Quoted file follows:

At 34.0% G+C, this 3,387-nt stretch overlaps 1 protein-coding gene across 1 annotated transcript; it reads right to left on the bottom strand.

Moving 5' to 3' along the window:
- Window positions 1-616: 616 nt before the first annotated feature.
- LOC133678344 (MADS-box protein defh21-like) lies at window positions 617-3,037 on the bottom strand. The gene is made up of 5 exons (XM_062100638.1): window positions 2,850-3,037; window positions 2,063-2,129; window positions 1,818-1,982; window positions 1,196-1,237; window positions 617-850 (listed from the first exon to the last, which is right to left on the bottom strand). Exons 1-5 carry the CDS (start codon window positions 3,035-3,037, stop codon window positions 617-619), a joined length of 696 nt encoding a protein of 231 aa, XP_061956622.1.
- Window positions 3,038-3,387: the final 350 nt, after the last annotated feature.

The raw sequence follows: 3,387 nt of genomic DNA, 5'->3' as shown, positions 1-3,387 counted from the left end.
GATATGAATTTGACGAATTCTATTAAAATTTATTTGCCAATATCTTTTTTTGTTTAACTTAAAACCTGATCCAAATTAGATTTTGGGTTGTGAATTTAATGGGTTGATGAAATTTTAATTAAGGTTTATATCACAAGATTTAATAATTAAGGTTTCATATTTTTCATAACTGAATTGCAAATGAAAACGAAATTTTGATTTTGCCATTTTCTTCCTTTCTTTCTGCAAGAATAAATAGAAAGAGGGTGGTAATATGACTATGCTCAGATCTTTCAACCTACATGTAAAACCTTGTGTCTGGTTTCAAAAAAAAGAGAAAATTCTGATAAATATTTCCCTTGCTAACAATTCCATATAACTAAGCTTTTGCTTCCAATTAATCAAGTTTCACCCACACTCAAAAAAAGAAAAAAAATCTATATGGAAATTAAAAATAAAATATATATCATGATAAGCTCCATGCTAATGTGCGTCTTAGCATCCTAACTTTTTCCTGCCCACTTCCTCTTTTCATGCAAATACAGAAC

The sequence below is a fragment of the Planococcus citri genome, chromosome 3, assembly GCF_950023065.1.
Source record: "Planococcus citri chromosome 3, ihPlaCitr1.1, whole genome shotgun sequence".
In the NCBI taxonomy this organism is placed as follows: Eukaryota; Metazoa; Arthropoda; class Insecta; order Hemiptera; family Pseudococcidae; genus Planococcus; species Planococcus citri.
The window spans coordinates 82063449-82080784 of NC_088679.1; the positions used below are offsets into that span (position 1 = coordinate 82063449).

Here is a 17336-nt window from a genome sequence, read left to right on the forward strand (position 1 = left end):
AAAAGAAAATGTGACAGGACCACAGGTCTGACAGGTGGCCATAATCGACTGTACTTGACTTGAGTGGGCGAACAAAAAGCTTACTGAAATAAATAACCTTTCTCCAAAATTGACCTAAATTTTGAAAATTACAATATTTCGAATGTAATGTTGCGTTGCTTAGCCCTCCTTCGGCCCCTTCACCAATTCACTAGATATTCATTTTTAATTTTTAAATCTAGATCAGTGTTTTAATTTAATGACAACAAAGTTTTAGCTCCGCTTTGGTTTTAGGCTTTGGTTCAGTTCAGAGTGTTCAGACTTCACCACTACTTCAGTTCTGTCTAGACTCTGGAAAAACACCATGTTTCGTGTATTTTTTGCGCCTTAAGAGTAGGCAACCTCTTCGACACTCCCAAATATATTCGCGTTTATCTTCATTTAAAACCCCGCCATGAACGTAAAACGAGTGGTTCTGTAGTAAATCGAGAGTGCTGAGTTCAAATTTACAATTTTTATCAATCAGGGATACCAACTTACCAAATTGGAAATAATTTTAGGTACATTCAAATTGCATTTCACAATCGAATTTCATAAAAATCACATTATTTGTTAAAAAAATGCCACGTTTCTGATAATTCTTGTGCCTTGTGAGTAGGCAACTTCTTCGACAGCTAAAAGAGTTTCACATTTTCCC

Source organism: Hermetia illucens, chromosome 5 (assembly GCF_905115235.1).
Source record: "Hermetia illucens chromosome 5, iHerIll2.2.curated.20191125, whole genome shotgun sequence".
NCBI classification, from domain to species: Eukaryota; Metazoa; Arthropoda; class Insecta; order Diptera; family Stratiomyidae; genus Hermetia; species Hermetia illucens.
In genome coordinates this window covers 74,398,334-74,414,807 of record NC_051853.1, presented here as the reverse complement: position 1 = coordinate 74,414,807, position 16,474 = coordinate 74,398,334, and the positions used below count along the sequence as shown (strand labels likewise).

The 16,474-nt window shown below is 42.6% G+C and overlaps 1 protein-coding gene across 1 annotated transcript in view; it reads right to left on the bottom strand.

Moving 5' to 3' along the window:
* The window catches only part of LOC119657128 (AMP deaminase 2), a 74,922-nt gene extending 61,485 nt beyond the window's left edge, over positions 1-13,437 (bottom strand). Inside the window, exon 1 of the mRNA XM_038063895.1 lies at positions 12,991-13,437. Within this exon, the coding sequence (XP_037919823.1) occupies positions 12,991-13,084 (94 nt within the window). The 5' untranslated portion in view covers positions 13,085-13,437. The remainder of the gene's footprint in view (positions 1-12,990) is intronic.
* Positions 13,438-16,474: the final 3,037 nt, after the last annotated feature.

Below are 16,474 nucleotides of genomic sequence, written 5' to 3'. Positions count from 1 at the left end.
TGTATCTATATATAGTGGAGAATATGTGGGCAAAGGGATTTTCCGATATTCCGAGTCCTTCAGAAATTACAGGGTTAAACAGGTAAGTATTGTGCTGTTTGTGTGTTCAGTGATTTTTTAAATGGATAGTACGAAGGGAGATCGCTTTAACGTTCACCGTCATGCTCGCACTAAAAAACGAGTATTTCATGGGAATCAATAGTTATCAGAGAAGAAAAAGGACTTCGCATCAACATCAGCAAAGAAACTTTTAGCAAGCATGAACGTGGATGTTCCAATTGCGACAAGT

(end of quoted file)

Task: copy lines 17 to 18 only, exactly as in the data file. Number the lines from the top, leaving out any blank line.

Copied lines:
In genome coordinates this window covers 74,398,334-74,414,807 of record NC_051853.1, presented here as the reverse complement: position 1 = coordinate 74,414,807, position 16,474 = coordinate 74,398,334, and the positions used below count along the sequence as shown (strand labels likewise).

The 16,474-nt window shown below is 42.6% G+C and overlaps 1 protein-coding gene across 1 annotated transcript in view; it reads right to left on the bottom strand.